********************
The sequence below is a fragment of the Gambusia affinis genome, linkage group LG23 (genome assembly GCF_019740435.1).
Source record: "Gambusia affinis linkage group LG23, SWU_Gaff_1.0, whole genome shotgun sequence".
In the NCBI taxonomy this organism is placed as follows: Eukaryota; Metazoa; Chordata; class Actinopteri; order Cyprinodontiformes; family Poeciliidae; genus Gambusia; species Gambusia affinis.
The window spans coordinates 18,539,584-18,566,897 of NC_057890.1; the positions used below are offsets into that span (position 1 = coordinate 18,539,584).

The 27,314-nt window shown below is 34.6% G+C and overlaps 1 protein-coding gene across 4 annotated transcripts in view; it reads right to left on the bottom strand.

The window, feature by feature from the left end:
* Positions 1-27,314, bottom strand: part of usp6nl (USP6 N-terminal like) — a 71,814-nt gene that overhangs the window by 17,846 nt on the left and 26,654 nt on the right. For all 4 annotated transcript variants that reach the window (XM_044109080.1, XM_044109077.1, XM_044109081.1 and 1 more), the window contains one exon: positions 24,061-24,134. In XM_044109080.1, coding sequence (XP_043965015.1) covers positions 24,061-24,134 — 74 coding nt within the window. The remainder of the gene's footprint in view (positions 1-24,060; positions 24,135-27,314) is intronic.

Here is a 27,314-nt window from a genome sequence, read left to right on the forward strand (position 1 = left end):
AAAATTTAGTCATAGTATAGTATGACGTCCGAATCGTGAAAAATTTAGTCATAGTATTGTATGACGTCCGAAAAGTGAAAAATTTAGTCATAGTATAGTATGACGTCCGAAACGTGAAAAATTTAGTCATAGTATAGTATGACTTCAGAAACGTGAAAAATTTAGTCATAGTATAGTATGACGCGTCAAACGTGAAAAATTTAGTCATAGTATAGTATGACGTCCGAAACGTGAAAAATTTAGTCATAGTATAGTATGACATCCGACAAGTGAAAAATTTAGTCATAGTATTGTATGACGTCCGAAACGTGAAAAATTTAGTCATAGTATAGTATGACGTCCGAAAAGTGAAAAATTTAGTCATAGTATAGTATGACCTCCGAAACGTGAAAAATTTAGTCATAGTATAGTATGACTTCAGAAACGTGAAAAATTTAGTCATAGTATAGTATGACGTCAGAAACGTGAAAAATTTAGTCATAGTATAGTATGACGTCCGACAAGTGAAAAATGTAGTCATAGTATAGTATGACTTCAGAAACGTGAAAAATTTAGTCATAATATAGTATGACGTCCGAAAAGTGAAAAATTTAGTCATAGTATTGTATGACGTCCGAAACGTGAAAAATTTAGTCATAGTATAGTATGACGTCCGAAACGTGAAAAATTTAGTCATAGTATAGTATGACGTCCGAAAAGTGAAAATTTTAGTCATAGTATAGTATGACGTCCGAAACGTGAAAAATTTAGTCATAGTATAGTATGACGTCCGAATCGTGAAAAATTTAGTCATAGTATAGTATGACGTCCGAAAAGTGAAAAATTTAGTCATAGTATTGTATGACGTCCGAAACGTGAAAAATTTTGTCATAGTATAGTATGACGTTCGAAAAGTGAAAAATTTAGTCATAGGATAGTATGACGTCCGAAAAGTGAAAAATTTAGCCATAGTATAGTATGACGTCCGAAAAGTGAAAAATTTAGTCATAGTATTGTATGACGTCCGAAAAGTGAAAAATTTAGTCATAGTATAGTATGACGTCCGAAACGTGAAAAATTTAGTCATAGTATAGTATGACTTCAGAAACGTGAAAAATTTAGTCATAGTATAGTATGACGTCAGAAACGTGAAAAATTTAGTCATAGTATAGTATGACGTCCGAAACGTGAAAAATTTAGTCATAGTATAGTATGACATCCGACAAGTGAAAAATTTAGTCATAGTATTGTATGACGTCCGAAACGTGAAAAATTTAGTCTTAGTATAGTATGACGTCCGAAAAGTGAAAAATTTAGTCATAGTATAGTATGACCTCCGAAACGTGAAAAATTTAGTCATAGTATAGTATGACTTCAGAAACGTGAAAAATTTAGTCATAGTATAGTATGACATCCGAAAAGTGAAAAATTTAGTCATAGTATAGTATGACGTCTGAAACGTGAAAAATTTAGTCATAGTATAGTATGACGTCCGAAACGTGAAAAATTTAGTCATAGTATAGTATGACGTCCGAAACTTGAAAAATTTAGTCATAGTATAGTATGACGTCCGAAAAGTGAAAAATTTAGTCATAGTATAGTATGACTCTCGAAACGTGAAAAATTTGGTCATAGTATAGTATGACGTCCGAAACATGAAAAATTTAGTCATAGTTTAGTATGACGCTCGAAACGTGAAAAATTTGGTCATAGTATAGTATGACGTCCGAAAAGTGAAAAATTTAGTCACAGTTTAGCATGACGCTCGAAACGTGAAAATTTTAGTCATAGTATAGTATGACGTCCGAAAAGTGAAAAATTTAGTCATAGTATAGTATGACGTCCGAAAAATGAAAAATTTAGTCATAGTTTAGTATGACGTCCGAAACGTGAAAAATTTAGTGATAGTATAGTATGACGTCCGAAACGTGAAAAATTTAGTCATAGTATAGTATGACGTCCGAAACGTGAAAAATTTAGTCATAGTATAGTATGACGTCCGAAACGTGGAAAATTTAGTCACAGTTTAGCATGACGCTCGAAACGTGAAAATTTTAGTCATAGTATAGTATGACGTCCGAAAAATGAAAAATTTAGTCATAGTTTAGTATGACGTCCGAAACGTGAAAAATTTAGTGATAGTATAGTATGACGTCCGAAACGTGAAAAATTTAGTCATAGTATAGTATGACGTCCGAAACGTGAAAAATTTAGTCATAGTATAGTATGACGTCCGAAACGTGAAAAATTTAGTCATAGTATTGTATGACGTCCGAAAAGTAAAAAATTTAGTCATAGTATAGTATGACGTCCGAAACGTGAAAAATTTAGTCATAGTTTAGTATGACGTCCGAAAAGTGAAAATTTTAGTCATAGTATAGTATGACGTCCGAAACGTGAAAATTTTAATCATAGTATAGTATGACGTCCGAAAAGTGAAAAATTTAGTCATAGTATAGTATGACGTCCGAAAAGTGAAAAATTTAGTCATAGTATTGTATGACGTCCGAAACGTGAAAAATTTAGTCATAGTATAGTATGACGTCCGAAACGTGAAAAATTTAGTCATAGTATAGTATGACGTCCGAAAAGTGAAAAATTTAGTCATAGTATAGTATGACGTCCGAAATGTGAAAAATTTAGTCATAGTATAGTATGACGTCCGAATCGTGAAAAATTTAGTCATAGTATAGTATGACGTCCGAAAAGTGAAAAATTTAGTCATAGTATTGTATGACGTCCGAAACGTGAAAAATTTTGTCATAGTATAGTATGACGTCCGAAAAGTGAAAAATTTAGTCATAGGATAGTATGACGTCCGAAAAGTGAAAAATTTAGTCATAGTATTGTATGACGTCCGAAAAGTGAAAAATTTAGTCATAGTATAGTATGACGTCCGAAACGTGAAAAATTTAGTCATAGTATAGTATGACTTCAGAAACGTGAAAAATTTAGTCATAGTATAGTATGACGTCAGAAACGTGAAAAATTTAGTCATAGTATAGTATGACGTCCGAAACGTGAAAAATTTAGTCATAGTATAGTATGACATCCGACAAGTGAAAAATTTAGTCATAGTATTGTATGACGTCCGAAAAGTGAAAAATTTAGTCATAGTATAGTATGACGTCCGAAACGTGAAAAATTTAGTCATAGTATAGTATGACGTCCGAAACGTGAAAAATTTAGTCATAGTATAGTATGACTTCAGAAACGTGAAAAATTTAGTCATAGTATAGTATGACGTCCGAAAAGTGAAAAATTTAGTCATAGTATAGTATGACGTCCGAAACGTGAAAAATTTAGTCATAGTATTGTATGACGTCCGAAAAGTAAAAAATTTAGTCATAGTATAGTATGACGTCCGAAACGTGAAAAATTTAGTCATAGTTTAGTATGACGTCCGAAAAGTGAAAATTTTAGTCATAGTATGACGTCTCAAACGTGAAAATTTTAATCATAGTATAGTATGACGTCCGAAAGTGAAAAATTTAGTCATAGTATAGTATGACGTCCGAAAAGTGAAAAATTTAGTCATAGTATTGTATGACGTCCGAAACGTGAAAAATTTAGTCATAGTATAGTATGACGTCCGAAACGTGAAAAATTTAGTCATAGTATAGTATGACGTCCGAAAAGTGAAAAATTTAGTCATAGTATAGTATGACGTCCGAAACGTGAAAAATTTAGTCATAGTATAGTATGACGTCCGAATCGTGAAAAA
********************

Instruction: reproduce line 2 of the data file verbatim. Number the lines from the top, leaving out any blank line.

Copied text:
Source record: "Gambusia affinis linkage group LG23, SWU_Gaff_1.0, whole genome shotgun sequence".